Signal interference and loss is dictated by the quality of RCAs you use and that's pretty much it. There is a myth that you shouldnt run RCA cables next to your 12v power feed but it's only a myth. The truth is 14.4vdc doesn't create a large enough magnetic field around the conductor to distort signal generation. That's coming straight out of my EE undergrad schooling. And experience in the trade.

    You'll hear a salesmen say to run them separate the reason they do this is because of the shotty installs they see roll back into the shop, just thought I'd let you in on a trade secret ;)
  9. The Heater

    The Heater New Member

    Why don't you enlighten us with the written authority for what you are saying? Since you claim to be an "expert". Who is that authoritative figure that is making this statement?
  10. moogvo

    moogvo Moderator

    As long as you are using good quality shielded cable, you can run 'em side by side all day without any problems. Besides, DC doesn't generate much in the way of RFI... only when you have a problem with the diodes in the Alternator which will cause it to start making AC power...

    My qualifications: Upfitter/installer for emergency services vehicle communications and warning lighting systems: Fire trucks, police cars, ambulances, etc.
  11. zigger215

    zigger215 New Member

    Completely correct. As far as who I can use as a source, which book would you like me to pull it out of, besides that, harmonic distortion levels based on the strength of a magnetic field are calculated via formula and measured via amp clamp. I stand a good chance of winning some SQC comps this year, my rcas are run RIGHT next to my 1/0 my system feed, zero harmonic distortion :).
  12. The Heater

    The Heater New Member

    Shielded Cable

    Moogo: I agree if you have properly shielded cable you can run it side by side with power cables. There are situations where you can't avoid putting it next to power cabling.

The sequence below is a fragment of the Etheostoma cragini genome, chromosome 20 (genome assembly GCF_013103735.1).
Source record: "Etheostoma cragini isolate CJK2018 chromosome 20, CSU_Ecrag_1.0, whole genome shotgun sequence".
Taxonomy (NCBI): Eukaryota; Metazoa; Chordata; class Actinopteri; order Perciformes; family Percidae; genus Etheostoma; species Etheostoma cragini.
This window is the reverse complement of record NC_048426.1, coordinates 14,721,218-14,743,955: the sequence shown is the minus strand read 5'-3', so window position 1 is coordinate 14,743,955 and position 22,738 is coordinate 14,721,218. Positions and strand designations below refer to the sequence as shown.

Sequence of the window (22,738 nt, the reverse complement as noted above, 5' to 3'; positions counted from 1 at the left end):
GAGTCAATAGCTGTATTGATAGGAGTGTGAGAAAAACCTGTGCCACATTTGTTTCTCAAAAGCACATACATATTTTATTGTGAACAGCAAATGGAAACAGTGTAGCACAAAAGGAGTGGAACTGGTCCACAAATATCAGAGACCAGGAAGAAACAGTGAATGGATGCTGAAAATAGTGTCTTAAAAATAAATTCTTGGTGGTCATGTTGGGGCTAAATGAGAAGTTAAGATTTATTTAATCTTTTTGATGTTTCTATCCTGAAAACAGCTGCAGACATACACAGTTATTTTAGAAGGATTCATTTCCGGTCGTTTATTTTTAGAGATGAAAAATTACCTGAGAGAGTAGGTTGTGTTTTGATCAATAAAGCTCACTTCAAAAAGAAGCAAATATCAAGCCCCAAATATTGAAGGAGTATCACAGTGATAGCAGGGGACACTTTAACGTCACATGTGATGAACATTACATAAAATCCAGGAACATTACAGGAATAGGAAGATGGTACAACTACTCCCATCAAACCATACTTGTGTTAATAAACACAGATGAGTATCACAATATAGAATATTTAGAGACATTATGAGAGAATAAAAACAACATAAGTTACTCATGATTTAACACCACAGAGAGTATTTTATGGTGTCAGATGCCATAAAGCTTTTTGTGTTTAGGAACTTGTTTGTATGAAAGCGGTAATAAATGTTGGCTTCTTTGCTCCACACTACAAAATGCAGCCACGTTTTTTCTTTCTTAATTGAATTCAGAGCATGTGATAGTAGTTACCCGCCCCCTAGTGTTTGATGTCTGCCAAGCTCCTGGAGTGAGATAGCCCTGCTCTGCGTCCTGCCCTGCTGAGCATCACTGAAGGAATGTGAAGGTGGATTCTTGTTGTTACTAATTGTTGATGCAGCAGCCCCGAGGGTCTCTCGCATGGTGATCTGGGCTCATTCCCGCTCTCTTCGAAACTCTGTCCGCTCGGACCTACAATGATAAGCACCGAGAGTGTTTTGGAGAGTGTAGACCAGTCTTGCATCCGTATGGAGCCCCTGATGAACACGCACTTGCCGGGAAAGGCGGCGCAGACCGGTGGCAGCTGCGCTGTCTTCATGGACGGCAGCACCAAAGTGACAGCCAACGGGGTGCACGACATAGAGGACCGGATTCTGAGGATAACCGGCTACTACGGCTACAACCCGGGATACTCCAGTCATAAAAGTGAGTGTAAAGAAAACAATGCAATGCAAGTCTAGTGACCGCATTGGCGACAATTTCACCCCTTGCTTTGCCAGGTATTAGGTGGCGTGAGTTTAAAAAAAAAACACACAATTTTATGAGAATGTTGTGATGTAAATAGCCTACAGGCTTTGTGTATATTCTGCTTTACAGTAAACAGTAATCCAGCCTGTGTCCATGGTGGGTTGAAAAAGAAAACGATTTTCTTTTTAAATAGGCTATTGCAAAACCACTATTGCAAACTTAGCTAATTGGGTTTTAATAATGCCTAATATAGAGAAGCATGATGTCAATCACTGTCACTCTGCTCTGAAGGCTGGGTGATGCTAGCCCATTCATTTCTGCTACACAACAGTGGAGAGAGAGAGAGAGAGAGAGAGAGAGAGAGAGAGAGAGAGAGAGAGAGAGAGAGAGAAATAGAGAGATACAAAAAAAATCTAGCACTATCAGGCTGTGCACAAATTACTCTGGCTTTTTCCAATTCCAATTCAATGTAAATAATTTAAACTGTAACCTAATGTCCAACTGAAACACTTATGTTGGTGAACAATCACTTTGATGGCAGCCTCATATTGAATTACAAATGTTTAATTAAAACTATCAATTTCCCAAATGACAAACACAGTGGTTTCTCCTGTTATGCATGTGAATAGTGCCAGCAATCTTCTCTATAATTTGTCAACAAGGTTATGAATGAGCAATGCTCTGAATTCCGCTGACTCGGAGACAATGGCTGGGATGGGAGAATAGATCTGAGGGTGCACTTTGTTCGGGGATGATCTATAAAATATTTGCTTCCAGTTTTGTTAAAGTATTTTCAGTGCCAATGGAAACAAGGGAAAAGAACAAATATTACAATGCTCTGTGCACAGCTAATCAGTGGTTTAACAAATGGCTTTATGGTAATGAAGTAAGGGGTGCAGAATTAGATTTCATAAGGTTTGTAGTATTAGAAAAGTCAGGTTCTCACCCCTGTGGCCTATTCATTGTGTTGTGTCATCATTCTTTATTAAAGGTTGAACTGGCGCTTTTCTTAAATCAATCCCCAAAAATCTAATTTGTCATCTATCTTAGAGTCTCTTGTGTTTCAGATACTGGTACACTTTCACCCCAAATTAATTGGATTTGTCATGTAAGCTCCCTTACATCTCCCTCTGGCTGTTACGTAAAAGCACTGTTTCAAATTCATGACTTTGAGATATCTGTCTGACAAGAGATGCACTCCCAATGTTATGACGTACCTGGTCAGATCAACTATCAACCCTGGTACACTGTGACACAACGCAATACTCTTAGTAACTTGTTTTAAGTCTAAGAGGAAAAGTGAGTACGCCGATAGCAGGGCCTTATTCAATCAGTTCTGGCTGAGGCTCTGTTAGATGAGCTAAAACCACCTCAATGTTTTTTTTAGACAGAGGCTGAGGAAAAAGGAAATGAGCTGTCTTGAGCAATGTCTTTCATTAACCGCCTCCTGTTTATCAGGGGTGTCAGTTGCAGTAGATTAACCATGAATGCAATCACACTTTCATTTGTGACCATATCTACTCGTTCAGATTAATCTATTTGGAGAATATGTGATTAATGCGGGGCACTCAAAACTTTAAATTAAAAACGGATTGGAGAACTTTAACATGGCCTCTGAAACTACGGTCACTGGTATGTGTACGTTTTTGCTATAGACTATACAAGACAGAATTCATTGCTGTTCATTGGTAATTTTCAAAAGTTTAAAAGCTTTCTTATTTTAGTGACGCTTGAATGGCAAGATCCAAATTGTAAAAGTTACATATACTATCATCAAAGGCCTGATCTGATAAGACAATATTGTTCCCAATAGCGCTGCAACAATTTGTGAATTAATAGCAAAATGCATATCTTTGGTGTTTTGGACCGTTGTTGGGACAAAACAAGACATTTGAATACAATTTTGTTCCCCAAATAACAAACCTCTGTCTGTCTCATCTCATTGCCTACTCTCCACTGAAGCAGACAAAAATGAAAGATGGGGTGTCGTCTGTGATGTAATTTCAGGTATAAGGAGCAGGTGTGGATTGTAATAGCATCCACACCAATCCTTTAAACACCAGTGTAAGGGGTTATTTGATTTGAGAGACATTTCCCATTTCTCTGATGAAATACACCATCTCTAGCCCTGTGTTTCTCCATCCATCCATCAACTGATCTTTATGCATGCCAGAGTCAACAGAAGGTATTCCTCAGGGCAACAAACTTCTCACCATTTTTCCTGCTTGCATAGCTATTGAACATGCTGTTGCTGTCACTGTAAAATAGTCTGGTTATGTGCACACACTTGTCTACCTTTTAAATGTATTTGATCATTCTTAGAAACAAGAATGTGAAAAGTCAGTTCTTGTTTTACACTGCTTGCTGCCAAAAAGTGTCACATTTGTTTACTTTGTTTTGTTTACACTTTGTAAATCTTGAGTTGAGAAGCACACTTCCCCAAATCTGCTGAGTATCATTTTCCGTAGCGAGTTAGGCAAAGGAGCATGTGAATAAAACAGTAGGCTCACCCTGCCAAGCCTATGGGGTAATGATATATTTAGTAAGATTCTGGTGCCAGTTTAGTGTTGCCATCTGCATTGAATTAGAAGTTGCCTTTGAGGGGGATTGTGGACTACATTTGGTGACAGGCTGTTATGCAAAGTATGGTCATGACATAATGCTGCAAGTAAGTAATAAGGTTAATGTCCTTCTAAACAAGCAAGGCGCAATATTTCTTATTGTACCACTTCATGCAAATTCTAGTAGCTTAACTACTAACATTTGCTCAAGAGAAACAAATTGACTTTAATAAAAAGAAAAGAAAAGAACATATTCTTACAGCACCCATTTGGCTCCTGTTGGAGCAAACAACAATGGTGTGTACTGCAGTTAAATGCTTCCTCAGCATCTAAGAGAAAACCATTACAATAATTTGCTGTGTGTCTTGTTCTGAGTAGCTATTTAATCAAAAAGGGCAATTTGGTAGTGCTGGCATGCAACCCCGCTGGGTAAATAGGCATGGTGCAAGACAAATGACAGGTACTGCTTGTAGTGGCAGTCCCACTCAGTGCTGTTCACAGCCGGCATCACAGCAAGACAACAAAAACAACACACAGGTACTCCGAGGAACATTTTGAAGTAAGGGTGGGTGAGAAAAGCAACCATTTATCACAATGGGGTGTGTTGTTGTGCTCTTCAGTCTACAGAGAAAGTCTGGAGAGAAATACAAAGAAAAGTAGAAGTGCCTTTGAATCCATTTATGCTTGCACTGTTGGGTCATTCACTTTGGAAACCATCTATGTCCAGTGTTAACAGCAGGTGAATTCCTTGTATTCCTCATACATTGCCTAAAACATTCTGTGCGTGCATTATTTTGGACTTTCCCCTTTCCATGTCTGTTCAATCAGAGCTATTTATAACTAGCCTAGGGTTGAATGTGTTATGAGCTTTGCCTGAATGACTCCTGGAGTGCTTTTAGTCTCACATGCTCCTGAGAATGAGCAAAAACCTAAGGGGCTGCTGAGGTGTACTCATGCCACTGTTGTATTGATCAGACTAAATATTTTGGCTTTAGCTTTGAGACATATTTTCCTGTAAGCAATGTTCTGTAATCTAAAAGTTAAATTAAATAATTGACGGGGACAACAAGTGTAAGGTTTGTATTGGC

Zig: Any authoritative text, with proper citation will do. Give the Library of Congress info with it.
  13. zigger215

    zigger215 New Member Without scanning a book page (can't source it online) here is an online source you can read for yourself. AC fields create/cause interference, not DC. You still won't believe me but it's cool.

    P.S. read about how you can't technically "shield" a magnetic field.
  14. The Heater

    The Heater New Member

    OK, I just looked at what you provided. That link does not provide authority for what you are saying. You have training, I assume, to give you a fund of knowledge in this area. So give me a book a professor has used or cited where you are going to school. Or cite a law of physics or something else.

    Unless you are going to add "reading minds" to your list of qualifications, don't try to guess what I am thinking or will think.
  15. zigger215

    zigger215 New Member

    I'll post in a pm
  16. sstoner911

    sstoner911 New Member

    The one thing I have had problems with is RCAs running near any computer related modules. There is one in the kick panel on the passenger side in my truck that gave me fits...finally had to move the cable away from it. Didnt seem to matter on what shielded cable we used.
  17. moogvo

    moogvo Moderator

    Electronic modules can be a bear for audio, video and communications gear. Some of them pulse, some of them generate high amounts of RF. those that generate RF also generate harmonics and are not very well suppressed by the factory. Sometimes ya just gotta find a different route or add some electronic suppression of your own.